The memories of devastating wildfires in 2007 and 2018 that killed hundreds of people across Greece were rekindled as dozens of blazes roared through the country for six days, into Aug. 8, with scenes of desperate people running for their lives as flames destroyed homes.
Some 1,153 people at the seaside village of Limni on the big island of Evia northeast of Athens had to be rescued at night, pulling away on a ferry boat with the backdrop of huge flames towering into a night sky atop forests and hills.
One of the blazes, on Mount Parnitha north of Athens – which had been massively damaged in the 2007 fires – led to evacuations and people fleeing their homes as the flames closed in.
Strong winds pushed the fire into the town of Thrakomakedones , where it burned homes. Residents had been ordered to leave and there were no immediate reports of casualties, said the news agency Reuters.
“(It’s) really bad,” said Thanasis Kaloudis, a resident of the town. “All of Greece has burned,” he told the news site.
Prime Minister Kyriakos Mitsotakis, speaking after visiting the main fire control centre in Athens, called it a “nightmarish summer,” adding the government’s priority “has been, first and foremost, to protect human lives,” the report added.
The fires struck during a near record heatwave and the COVID-19 pandemic, and as tourists were in smoked-covered downtown Athens and on islands where the Coronavirus is rampaging again, tourism workers not required to be vaccinated.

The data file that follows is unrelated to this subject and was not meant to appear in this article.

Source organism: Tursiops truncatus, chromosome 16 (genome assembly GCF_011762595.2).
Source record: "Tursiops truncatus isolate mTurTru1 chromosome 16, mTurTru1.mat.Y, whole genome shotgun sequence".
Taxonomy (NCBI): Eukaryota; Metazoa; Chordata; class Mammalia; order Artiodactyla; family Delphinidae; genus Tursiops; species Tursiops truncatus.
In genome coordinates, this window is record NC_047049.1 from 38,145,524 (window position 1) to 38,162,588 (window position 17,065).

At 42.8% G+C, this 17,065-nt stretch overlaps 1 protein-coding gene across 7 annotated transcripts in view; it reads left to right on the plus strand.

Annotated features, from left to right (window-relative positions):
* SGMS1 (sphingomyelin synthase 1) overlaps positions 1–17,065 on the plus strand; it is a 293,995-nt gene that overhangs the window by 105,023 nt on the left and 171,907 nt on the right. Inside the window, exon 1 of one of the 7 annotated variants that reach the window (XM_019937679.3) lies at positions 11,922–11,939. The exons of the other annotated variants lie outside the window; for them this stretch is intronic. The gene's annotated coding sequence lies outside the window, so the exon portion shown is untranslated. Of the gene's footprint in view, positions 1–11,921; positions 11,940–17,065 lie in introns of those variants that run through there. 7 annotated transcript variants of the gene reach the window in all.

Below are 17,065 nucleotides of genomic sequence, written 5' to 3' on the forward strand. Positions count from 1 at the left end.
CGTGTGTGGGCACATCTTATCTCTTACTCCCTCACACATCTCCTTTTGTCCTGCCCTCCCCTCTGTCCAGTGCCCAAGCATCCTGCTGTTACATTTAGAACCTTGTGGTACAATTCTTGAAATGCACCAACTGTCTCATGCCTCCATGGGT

The European Union’s Copernicus Atmosphere Monitoring Service (CAMS) warned that the Mediterranean has become a wildfire hotspot with a heatwave producing a high risk of further fires and smoke pollution around the region.
Reports ranged from 154 to 400 fires of varying sizes as Greece burned, some past fires blamed on the urge for developers to then build on the cleared land as Mitsotakis became the first Premier to say he would prohibit that and require reforestation.
Other areas hard hit and in danger before legions of firefighters and equipment beat back the blazes also included in the Peloponnese including Mani, Messinia and ancient Olympia, the site of the first Olympic Games.
The government planned to reimburse people affected by the fires although putting them up in temporary shelters during the heat wave was complicated by measures against public gatherings as part of COVID-19 restrictions.
“Our business, our home, all of our property is there. I hope they don’t burn,” Yorgos Papaioannou, 26, told the news agency as he sat a parking lot with his girlfriend as ash fell around them, leaving their new home after one day.